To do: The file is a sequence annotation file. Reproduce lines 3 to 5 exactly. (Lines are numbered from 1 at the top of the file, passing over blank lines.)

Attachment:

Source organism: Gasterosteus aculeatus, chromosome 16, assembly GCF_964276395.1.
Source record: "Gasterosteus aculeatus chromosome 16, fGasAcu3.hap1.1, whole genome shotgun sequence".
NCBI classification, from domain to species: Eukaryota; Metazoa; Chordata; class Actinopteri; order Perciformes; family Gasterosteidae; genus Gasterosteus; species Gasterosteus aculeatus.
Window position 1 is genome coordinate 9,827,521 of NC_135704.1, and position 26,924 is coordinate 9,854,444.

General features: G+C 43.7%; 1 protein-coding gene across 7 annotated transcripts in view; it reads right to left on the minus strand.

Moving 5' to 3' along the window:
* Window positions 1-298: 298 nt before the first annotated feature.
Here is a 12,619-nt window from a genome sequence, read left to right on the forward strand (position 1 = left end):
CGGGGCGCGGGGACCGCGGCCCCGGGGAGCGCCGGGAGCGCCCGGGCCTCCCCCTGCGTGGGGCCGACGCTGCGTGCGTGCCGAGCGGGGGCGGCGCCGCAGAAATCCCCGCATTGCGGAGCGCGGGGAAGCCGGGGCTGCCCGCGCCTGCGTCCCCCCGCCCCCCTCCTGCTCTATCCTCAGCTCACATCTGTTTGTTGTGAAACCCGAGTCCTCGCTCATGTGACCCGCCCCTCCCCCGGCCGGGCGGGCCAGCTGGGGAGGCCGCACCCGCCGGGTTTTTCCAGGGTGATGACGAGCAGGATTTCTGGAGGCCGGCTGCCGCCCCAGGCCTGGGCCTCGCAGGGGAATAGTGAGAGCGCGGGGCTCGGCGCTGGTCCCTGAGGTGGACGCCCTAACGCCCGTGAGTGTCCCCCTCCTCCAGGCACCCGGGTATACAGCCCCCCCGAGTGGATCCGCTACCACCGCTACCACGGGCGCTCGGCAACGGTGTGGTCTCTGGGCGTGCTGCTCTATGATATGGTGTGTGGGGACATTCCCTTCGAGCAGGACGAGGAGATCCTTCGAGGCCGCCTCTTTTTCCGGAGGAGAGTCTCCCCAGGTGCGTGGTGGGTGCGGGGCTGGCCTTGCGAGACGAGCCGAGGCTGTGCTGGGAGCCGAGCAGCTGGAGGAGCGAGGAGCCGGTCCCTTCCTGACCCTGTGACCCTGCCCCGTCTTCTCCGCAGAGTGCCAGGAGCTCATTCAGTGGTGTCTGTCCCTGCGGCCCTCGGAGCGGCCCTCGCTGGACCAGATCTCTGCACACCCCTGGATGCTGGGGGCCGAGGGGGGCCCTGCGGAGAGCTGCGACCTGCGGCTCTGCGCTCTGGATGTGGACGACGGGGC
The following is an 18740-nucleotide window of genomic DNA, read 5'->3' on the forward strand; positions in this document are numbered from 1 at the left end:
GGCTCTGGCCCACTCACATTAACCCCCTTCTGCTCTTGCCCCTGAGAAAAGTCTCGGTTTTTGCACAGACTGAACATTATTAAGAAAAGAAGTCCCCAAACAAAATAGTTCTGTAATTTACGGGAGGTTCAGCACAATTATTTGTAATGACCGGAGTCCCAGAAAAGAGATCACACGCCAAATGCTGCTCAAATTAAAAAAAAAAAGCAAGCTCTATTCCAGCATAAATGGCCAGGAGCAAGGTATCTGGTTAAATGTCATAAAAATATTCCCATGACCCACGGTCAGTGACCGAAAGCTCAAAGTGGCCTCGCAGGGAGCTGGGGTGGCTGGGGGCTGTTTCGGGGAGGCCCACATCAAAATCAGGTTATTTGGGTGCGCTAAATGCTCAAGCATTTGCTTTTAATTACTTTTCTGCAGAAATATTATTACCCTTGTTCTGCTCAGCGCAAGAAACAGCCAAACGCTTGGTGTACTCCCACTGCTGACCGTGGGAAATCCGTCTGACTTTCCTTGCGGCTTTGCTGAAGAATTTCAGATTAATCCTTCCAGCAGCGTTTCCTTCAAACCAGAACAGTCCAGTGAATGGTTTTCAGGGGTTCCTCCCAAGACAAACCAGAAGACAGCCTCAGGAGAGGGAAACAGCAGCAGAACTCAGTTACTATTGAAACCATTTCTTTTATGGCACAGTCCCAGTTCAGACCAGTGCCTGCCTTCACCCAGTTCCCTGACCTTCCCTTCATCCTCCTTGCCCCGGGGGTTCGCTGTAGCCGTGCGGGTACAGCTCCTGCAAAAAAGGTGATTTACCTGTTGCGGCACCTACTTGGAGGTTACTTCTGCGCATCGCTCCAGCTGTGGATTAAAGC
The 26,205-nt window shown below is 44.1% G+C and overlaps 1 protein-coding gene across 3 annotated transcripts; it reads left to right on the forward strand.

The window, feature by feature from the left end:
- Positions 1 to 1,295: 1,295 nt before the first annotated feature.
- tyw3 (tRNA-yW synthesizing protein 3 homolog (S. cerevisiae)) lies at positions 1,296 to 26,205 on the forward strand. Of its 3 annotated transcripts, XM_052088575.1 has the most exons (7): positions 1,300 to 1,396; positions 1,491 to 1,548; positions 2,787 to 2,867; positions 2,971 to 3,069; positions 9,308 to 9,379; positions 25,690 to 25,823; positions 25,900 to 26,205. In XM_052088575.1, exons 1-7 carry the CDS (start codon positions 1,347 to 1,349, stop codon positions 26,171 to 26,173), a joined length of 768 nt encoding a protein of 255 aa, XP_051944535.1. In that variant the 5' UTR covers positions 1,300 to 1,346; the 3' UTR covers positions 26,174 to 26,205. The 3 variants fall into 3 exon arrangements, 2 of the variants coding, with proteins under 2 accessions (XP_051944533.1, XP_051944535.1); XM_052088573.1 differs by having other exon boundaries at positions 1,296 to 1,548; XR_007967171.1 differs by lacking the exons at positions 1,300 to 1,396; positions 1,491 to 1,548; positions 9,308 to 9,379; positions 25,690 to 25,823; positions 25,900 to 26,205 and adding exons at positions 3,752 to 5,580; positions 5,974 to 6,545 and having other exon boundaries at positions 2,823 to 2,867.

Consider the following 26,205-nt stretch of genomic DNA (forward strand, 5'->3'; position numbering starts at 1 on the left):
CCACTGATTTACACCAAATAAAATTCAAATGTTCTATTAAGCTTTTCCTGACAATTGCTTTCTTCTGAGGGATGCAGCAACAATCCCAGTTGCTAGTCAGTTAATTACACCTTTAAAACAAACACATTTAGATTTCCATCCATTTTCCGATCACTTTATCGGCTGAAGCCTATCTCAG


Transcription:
NCBI classification, from domain to species: Eukaryota; Metazoa; Chordata; class Actinopteri; order Perciformes; family Gasterosteidae; genus Gasterosteus; species Gasterosteus aculeatus.
Window position 1 is genome coordinate 9,827,521 of NC_135704.1, and position 26,924 is coordinate 9,854,444.

General features: G+C 43.7%; 1 protein-coding gene across 7 annotated transcripts in view; it reads right to left on the minus strand.